I think we’ve given kids the wrong voice, and too big a voice in adult affairs. They can angst about grown up problems, but they aren’t supposed to. They’re supposed to be kids, and stuff like divorce needs to stay a grown up problem. Sure kids have to adapt, but they don’t have to angst if they are loved and well taken care of.
I try to get kids to let the grown ups worry about grown up things and just be a kid.
It doesn’t always work perfectly. There’s some sadness and there’s missing the people who have to leave, and I did miss Bessie. But I was ok.
At various times, Bessie would make an appearance, but it’s been quite a few years since we’ve seen each other. It’s been so many years, that last time we really talked, my kids were tiny.
I’d never been to her house. I got to meet her cats. I got to see all her antiques, all her stuff. And I got to remember the things I lived with at my dad’s. Bessie still has a lot of those things, and I remembered many of them.
After forty-five years, I still remembered.
I was also treated to something you have to wait forty-five years to experience and it’s that at this point in our lives, Bessie and I are more like contemporaries than anything else.
And here’s what’s funny. She never married, and after Dave died, she’s remained single. Dave was the guy after my dad. They were together many years and he died in 2004 from colon cancer.
Okay that’s not funny, that’s just what happened.
Here’s what’s funny: Bessie and I, we had lunch and rocked it like the fabulous single older ladies that we are!
There was one exception, and it made me feel like the loved and taken care of little girl I used to be. We stopped in at a farm store because Bessie lives in Petaluma and they have Aggie stores with cool stuff. She mentioned turquoise boots and I was all – let’s go look!
I found a pair of boots I was determined to buy, and she was hell bent on checking the price and I kept saying, whatever, I’m getting them and when we got to the cash register I understood what she’d been doing. She bought me those cowboy boots! With the turquoise trim!
The boots are spectacular and something I’ll cherish forever. But getting to feel like a kid, with a grown up taking care of me and buying me something like that? Priceless! Bessie basically said it was for every holiday she’d ever missed.
Bessie and I could not stop talking and what I learned was that she may have been all pretty blush and nails, but she’s every bit as tough as my own mother. And that’s saying a lot.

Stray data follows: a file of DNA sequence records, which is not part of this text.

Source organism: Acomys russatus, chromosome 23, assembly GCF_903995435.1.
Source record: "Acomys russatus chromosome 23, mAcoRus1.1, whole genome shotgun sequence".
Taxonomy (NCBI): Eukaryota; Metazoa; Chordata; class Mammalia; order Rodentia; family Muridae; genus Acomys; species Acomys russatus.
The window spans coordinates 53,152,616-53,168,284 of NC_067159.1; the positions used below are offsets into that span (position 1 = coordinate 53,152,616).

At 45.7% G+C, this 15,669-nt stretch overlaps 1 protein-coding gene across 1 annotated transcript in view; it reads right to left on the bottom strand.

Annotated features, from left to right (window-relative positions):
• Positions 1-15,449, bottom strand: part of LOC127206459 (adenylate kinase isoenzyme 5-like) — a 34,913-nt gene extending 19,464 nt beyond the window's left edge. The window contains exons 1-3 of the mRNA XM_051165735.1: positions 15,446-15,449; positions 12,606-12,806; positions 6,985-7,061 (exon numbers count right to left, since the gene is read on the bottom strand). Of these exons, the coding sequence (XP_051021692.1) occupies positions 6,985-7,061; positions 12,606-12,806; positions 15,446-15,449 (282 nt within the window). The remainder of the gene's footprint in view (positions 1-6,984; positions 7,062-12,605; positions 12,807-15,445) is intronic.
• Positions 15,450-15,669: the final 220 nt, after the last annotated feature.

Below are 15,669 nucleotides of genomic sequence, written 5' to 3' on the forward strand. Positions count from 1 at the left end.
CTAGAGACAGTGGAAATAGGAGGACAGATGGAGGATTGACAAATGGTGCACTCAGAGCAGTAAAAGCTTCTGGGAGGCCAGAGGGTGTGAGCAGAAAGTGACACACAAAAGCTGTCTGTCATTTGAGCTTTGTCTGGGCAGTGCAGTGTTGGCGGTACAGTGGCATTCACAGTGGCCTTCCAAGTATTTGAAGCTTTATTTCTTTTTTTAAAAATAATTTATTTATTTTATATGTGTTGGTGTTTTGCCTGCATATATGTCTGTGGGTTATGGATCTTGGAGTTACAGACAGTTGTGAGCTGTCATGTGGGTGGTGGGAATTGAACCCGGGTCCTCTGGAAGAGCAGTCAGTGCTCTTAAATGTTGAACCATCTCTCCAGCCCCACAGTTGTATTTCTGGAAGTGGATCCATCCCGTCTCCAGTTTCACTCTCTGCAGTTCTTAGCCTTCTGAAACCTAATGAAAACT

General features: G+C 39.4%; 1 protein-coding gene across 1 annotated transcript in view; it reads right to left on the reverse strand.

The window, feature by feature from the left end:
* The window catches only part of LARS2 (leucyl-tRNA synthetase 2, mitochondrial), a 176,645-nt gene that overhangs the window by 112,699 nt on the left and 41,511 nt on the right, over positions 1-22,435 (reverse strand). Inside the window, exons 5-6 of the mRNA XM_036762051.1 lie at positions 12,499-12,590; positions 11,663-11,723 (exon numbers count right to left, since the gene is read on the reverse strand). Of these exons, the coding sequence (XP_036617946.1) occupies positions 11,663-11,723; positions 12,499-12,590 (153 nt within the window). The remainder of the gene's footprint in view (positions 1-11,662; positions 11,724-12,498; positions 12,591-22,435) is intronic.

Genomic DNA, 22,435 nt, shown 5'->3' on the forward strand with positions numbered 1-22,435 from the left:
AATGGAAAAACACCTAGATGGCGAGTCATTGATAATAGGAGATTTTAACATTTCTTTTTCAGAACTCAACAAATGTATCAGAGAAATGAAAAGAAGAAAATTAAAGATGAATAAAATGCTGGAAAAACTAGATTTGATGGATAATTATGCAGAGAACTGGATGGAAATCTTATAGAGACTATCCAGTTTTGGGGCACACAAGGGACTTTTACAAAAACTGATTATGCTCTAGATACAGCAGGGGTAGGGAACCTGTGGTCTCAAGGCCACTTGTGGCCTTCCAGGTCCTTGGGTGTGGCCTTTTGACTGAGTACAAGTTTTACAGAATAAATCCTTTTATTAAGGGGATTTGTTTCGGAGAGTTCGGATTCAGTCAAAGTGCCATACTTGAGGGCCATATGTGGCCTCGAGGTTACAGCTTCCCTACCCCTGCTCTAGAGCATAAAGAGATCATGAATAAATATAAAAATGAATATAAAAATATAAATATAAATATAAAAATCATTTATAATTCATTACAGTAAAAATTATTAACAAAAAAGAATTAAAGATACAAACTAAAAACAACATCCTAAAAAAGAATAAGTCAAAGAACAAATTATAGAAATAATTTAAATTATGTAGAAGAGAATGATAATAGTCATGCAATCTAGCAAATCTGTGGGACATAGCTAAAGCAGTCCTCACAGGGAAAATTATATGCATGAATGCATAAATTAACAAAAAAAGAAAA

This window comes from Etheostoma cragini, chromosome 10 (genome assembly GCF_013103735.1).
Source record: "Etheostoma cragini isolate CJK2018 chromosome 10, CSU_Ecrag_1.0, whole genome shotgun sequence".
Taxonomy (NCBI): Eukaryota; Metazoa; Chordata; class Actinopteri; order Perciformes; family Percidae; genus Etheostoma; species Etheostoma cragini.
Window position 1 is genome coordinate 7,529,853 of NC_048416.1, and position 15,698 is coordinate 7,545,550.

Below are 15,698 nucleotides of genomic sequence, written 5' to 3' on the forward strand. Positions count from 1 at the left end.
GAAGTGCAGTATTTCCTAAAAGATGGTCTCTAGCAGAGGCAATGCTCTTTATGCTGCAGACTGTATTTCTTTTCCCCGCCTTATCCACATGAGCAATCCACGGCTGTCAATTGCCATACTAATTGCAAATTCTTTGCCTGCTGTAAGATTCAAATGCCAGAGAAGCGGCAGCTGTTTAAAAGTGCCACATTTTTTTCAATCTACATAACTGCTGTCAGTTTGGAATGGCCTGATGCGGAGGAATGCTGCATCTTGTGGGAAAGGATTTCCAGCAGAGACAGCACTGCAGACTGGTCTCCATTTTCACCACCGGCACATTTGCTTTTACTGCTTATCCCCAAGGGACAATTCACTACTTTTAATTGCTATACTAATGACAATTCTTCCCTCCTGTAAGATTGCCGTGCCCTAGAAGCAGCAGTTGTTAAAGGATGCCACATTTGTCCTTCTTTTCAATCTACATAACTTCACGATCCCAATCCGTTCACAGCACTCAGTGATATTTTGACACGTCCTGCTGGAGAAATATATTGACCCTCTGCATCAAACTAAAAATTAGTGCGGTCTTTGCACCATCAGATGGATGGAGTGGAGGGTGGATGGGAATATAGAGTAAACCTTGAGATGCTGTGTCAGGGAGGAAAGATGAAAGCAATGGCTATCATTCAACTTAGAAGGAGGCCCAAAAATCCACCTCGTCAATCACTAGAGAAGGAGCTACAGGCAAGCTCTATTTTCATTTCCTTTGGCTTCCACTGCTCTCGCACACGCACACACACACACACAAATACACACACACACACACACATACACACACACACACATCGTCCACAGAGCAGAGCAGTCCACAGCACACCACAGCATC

She’s also a hoot who dresses pretty awesome! I made her pose for some pictures, because her boots were made for walkin’! That picture at the start of this? That’s her! She was also wearing a faux fur black vest and a leather cuff. I’m not kidding.
We shared a few dating stories and she told me one that made me feel less crazy. She went out with a guy only once or twice but something happened and for some reason this guy caused her to ruminate and fill pages of her journal with the usual Why God? stuff.
We both just shook our heads. I mean why does a sister lose it over some dude she barely knows? Why does she temporarily lose her mind over that guy, and not someone else? Why does she lose her mind, even briefly, when she’s got a lifetime of doin’ it for herself behind her?
Who knows! But apparently we all do it. All the single ladies do it once in a while, Except maybe two or three ladies, and they have dogs they dress up, or horses or a hundred cats.
We also talked about the traveling she’s done, and her friends, and some recent landscaping she had to swallow hard and pay for. There was a lot more besides boys. She’s got a life she’s into and she also has been Marie Kondo-ing it up something fierce.
She’s even in a FB decluttering group!
If you can imagine an avid antiquer who used to have a store and a job cluttering decluttering – well try. Bessie’s home has cute stuff everywhere. EVERYWHERE, and she told me she’s already purged a lot. She also has a couple of storage units.
She had come across some papers relating to my dad and wanted me to have them. She also wanted me to have two quilts that my grandmother made. Next she wanted to know what things of hers I wanted when she kicked the bucket. Ugh, I hate that.
Actually what I wanted was this tiny framed photo of her and her family that I’d always looked at when she shared an apartment with my father. I just like it because I remember it. Apparently it was from when she graduated from USF. I didn’t know she went to USF.
By the time I made it out the door I also had in my hand a cribbage box, like the one that belonged to her dad. Cribbage factors big in my childhood memories. Everyone drinking and smoking and playing cribbage – the grown-ups.
My dad used to play dominoes and suddenly I remembered something awful. Long ago, I threw away his set of dominoes.
This is painful but I have to tell this story because when people suggest that I don’t understand true depression or mental illness, this story pretty much buries that idea.
People say that I don’t understand depression because I maintain that parents or anyone with people in their lives, but particularly parents, are not EVER allowed to kill themselves.